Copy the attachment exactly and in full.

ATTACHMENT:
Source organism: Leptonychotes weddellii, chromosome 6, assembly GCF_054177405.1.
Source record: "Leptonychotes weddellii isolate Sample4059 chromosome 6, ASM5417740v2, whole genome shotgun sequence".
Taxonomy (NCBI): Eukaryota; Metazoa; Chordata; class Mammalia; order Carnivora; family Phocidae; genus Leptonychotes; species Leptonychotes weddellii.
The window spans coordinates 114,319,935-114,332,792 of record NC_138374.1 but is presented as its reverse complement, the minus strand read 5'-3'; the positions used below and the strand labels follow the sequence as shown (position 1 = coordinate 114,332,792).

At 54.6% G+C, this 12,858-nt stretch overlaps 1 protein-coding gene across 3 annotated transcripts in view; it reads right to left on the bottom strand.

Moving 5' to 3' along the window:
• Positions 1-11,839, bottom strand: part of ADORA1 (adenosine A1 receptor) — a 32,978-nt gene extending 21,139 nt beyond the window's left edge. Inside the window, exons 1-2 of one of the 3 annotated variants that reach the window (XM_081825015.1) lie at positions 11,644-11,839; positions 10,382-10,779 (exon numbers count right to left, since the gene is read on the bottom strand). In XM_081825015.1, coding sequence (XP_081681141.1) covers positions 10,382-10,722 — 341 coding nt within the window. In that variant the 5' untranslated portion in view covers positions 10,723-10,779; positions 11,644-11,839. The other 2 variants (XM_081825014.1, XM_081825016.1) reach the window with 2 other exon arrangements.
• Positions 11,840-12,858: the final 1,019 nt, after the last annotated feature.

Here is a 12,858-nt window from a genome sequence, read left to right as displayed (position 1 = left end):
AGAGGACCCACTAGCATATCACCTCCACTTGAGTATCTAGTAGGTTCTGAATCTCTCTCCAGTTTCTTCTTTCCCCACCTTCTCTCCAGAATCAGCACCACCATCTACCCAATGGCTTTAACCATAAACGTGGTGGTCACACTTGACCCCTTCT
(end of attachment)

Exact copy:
Source organism: Leptonychotes weddellii, chromosome 6, assembly GCF_054177405.1.
Source record: "Leptonychotes weddellii isolate Sample4059 chromosome 6, ASM5417740v2, whole genome shotgun sequence".
Taxonomy (NCBI): Eukaryota; Metazoa; Chordata; class Mammalia; order Carnivora; family Phocidae; genus Leptonychotes; species Leptonychotes weddellii.
The window spans coordinates 114,319,935-114,332,792 of record NC_138374.1 but is presented as its reverse complement, the minus strand read 5'-3'; the positions used below and the strand labels follow the sequence as shown (position 1 = coordinate 114,332,792).

At 54.6% G+C, this 12,858-nt stretch overlaps 1 protein-coding gene across 3 annotated transcripts in view; it reads right to left on the bottom strand.

Moving 5' to 3' along the window:
• Positions 1-11,839, bottom strand: part of ADORA1 (adenosine A1 receptor) — a 32,978-nt gene extending 21,139 nt beyond the window's left edge. Inside the window, exons 1-2 of one of the 3 annotated variants that reach the window (XM_081825015.1) lie at positions 11,644-11,839; positions 10,382-10,779 (exon numbers count right to left, since the gene is read on the bottom strand). In XM_081825015.1, coding sequence (XP_081681141.1) covers positions 10,382-10,722 — 341 coding nt within the window. In that variant the 5' untranslated portion in view covers positions 10,723-10,779; positions 11,644-11,839. The other 2 variants (XM_081825014.1, XM_081825016.1) reach the window with 2 other exon arrangements.
• Positions 11,840-12,858: the final 1,019 nt, after the last annotated feature.

Here is a 12,858-nt window from a genome sequence, read left to right as displayed (position 1 = left end):
AGAGGACCCACTAGCATATCACCTCCACTTGAGTATCTAGTAGGTTCTGAATCTCTCTCCAGTTTCTTCTTTCCCCACCTTCTCTCCAGAATCAGCACCACCATCTACCCAATGGCTTTAACCATAAACGTGGTGGTCACACTTGACCCCTTCT